An Introduction To Core Defensive Principles

For the first post of my blogging career, I’m excited to lay some groundwork on the part of the game that really fires me up, performance on the defensive side of the baseball.  While I think the phrase “pitching and defense wins championships” is incomplete, (you gotta score some runs too!) I do believe that proficiency as a defender is of paramount importance at every level.  In my humble opinion, the keys to being a great defender are not always fully understood and therefore not always coached and practiced, not to mention that defensive instruction is usually not a priority here in Colorado and other cold weather states when there’s snow on the ground and we’re working indoors.  My hope is that through this blog, I can help players and coaches understand the critical importance of focused defensive work, what it truly means to be a great defender, the fundamentals that are required, and the ways in which players can efficiently master those skills.  Let’s get our feet wet!

What really draws me to defense is that there are an infinite number of variables that go into the execution of it.  You may take 100 ground balls in a row and there’s a very good chance that each one of those balls acted differently.  The fly balls you catch in the first and seventh innings may be under a completely different set of conditions.  A catcher is tasked with handling pitchers with completely different arsenals, strengths and weaknesses, whose stuff varies from day to day.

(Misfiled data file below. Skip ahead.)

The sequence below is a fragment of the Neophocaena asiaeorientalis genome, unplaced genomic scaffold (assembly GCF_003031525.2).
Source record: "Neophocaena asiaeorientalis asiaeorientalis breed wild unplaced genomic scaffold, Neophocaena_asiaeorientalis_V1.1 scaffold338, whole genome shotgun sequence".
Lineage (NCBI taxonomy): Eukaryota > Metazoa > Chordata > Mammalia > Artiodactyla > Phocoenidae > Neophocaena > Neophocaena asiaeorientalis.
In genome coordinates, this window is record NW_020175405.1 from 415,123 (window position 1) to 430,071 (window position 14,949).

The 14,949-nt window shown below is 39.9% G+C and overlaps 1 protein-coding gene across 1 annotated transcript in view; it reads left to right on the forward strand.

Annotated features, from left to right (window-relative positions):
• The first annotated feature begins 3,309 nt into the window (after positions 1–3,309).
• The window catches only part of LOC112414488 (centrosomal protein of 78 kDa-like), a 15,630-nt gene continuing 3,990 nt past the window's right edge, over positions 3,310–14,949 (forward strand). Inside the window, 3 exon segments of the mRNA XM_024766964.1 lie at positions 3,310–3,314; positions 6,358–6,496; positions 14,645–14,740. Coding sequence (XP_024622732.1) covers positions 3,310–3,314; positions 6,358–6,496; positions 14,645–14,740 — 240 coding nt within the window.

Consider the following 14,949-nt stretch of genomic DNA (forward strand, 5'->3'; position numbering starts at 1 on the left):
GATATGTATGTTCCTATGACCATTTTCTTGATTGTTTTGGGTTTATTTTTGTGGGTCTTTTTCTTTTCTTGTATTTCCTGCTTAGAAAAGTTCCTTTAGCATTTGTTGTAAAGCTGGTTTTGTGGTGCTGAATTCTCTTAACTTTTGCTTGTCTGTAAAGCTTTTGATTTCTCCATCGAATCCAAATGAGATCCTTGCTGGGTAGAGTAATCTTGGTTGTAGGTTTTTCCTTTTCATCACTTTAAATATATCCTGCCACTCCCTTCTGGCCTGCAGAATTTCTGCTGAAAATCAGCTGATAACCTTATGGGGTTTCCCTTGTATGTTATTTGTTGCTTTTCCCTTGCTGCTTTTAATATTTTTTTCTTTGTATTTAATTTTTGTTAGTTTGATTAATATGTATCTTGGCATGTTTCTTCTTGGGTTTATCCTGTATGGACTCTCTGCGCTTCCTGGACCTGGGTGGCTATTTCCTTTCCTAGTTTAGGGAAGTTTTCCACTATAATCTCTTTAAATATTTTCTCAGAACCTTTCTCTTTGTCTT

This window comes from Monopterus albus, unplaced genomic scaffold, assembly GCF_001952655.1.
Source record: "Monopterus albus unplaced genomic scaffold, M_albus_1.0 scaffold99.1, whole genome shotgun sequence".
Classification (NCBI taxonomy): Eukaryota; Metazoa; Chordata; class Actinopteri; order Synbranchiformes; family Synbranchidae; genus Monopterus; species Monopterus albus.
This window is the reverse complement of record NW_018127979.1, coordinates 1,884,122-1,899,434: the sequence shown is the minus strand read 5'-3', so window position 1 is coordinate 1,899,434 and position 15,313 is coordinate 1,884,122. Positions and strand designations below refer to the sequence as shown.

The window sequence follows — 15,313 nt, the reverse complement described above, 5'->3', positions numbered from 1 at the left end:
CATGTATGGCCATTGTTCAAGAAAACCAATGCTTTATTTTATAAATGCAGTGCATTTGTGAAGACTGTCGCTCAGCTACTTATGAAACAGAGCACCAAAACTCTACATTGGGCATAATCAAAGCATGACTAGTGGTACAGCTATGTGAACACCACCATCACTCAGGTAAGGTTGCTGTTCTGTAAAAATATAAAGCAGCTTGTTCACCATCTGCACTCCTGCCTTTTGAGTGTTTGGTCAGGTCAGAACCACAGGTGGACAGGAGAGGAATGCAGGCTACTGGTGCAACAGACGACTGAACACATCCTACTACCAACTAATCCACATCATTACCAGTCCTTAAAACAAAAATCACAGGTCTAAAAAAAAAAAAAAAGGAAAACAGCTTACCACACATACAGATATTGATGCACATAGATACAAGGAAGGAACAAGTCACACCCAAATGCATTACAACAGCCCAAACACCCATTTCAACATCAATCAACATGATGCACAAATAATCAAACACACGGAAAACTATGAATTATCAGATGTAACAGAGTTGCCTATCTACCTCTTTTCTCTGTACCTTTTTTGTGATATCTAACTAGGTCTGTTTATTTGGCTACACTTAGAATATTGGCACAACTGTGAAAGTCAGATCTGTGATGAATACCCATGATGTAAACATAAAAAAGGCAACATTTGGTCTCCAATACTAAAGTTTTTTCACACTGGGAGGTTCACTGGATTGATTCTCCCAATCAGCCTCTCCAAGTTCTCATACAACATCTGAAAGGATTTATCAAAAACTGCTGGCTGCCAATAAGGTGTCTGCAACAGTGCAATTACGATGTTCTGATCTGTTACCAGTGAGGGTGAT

While the visible millisecond and millimeter differences are not nearly as prominent as they are in hitting or pitching, being a great defender requires the ability to adjust in countless ways on a pitch to pitch basis.  Within all of the unknown that comes our way as a defensive player, we can still break our tasks down into teachable and practicable fundamentals.  The following are the four basic physical tasks (much more on the mental in following posts) that all great defenders execute consistently whether they are an infielder, outfielder, or catcher.


No matter what position a defensive player occupies, the ability to read the play is the foundation for being able to execute it properly.  Once again, a defensive player is faced with countless possibilities on each play, but we can break the reads we make as defenders into three parts: Pre-pitch, ball flight, and mid-play reads.